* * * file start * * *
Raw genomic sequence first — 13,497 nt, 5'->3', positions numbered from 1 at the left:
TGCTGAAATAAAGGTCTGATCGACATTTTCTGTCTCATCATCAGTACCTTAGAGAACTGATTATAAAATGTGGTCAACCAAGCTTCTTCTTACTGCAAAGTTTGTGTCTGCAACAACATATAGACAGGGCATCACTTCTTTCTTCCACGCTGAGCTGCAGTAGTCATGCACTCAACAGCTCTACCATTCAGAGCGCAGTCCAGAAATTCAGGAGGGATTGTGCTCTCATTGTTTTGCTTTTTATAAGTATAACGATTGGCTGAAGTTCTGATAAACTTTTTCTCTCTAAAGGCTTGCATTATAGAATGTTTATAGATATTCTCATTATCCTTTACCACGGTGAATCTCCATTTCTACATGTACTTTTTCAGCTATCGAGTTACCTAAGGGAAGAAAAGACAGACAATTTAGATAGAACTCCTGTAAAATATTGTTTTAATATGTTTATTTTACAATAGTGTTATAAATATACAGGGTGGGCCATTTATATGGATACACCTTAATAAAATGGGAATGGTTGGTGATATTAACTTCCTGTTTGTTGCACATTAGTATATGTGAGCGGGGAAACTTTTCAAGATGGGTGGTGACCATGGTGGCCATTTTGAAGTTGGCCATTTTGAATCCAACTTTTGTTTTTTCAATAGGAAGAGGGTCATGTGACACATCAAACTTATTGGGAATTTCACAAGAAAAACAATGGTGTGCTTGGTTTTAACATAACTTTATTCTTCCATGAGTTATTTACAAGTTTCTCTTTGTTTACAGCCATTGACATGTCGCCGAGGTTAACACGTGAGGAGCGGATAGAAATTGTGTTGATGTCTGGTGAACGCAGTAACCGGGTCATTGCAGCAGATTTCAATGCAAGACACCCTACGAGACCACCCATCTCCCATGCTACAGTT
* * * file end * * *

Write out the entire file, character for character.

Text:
Raw genomic sequence first — 13,497 nt, 5'->3', positions numbered from 1 at the left:
TGCTGAAATAAAGGTCTGATCGACATTTTCTGTCTCATCATCAGTACCTTAGAGAACTGATTATAAAATGTGGTCAACCAAGCTTCTTCTTACTGCAAAGTTTGTGTCTGCAACAACATATAGACAGGGCATCACTTCTTTCTTCCACGCTGAGCTGCAGTAGTCATGCACTCAACAGCTCTACCATTCAGAGCGCAGTCCAGAAATTCAGGAGGGATTGTGCTCTCATTGTTTTGCTTTTTATAAGTATAACGATTGGCTGAAGTTCTGATAAACTTTTTCTCTCTAAAGGCTTGCATTATAGAATGTTTATAGATATTCTCATTATCCTTTACCACGGTGAATCTCCATTTCTACATGTACTTTTTCAGCTATCGAGTTACCTAAGGGAAGAAAAGACAGACAATTTAGATAGAACTCCTGTAAAATATTGTTTTAATATGTTTATTTTACAATAGTGTTATAAATATACAGGGTGGGCCATTTATATGGATACACCTTAATAAAATGGGAATGGTTGGTGATATTAACTTCCTGTTTGTTGCACATTAGTATATGTGAGCGGGGAAACTTTTCAAGATGGGTGGTGACCATGGTGGCCATTTTGAAGTTGGCCATTTTGAATCCAACTTTTGTTTTTTCAATAGGAAGAGGGTCATGTGACACATCAAACTTATTGGGAATTTCACAAGAAAAACAATGGTGTGCTTGGTTTTAACATAACTTTATTCTTCCATGAGTTATTTACAAGTTTCTCTTTGTTTACAGCCATTGACATGTCGCCGAGGTTAACACGTGAGGAGCGGATAGAAATTGTGTTGATGTCTGGTGAACGCAGTAACCGGGTCATTGCAGCAGATTTCAATGCAAGACACCCTACGAGACCACCCATCTCCCATGCTACAGTT